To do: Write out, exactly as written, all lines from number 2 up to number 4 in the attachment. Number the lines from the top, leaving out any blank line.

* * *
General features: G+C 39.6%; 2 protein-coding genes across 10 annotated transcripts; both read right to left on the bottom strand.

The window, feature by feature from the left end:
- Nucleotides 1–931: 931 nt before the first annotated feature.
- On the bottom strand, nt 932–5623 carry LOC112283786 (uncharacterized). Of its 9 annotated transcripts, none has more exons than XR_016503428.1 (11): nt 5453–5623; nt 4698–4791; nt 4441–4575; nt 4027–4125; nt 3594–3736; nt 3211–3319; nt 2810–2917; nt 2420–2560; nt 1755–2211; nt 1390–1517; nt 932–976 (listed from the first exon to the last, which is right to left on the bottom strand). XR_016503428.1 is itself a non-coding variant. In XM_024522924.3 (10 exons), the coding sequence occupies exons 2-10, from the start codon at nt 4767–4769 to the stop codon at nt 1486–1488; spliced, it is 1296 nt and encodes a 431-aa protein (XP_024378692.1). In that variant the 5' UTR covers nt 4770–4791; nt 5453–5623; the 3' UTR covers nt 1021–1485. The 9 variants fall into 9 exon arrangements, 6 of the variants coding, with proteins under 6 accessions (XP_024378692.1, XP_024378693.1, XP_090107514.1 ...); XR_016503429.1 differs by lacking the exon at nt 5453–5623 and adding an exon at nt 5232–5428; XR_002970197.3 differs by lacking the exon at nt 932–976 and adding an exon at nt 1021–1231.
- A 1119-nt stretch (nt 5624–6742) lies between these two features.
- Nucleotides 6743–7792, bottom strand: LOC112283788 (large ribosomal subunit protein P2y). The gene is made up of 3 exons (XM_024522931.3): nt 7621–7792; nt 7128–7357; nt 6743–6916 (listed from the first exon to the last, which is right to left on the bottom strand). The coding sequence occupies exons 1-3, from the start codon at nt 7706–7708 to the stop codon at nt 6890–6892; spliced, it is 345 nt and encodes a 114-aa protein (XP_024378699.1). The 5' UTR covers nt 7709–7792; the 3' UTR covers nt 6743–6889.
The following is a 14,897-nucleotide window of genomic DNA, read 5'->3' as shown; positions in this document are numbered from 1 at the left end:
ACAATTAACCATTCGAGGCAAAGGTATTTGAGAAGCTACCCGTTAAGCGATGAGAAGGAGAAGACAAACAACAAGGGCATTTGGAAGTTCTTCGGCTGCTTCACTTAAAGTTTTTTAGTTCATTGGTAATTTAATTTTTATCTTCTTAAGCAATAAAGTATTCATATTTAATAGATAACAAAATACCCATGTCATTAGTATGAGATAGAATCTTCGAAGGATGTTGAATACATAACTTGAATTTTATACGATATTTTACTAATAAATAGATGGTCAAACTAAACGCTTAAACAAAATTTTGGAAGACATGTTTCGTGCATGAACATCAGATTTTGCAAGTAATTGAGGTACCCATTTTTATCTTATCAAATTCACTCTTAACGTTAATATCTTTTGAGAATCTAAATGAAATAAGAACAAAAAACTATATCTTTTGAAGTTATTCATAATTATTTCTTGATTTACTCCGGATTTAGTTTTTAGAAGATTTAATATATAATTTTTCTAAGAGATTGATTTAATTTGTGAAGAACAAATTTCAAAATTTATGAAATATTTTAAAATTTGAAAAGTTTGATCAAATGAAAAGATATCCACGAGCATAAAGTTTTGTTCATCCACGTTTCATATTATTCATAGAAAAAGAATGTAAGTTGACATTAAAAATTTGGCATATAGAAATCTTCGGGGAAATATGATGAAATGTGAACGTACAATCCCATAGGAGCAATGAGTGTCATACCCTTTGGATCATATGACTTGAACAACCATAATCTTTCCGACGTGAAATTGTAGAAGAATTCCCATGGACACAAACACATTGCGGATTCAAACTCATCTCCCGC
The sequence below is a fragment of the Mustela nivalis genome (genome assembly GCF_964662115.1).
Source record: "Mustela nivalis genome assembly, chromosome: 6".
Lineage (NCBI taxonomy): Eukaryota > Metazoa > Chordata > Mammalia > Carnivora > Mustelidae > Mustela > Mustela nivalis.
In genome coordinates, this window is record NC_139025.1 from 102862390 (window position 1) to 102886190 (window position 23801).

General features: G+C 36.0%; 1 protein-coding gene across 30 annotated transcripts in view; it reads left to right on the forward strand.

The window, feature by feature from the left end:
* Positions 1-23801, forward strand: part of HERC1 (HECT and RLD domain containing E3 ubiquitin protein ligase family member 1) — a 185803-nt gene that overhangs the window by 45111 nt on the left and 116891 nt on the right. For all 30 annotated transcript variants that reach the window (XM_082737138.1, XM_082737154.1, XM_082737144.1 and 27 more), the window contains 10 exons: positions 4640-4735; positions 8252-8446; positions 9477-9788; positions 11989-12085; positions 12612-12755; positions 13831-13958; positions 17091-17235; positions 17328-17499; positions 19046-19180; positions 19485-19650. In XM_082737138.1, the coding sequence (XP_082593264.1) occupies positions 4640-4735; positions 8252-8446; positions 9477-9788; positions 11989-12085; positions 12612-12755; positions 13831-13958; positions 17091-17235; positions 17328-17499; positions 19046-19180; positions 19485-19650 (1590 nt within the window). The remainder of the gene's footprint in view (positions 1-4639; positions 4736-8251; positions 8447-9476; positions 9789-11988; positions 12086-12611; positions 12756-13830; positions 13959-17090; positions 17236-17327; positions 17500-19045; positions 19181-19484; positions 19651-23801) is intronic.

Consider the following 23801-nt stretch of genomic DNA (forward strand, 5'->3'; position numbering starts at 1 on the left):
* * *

The window, feature by feature from the left end:
- Nucleotides 1–931: 931 nt before the first annotated feature.
- On the bottom strand, nt 932–5623 carry LOC112283786 (uncharacterized). Of its 9 annotated transcripts, none has more exons than XR_016503428.1 (11): nt 5453–5623; nt 4698–4791; nt 4441–4575; nt 4027–4125; nt 3594–3736; nt 3211–3319; nt 2810–2917; nt 2420–2560; nt 1755–2211; nt 1390–1517; nt 932–976 (listed from the first exon to the last, which is right to left on the bottom strand). XR_016503428.1 is itself a non-coding variant. In XM_024522924.3 (10 exons), the coding sequence occupies exons 2-10, from the start codon at nt 4767–4769 to the stop codon at nt 1486–1488; spliced, it is 1296 nt and encodes a 431-aa protein (XP_024378692.1). In that variant the 5' UTR covers nt 4770–4791; nt 5453–5623; the 3' UTR covers nt 1021–1485. The 9 variants fall into 9 exon arrangements, 6 of the variants coding, with proteins under 6 accessions (XP_024378692.1, XP_024378693.1, XP_090107514.1 ...); XR_016503429.1 differs by lacking the exon at nt 5453–5623 and adding an exon at nt 5232–5428; XR_002970197.3 differs by lacking the exon at nt 932–976 and adding an exon at nt 1021–1231.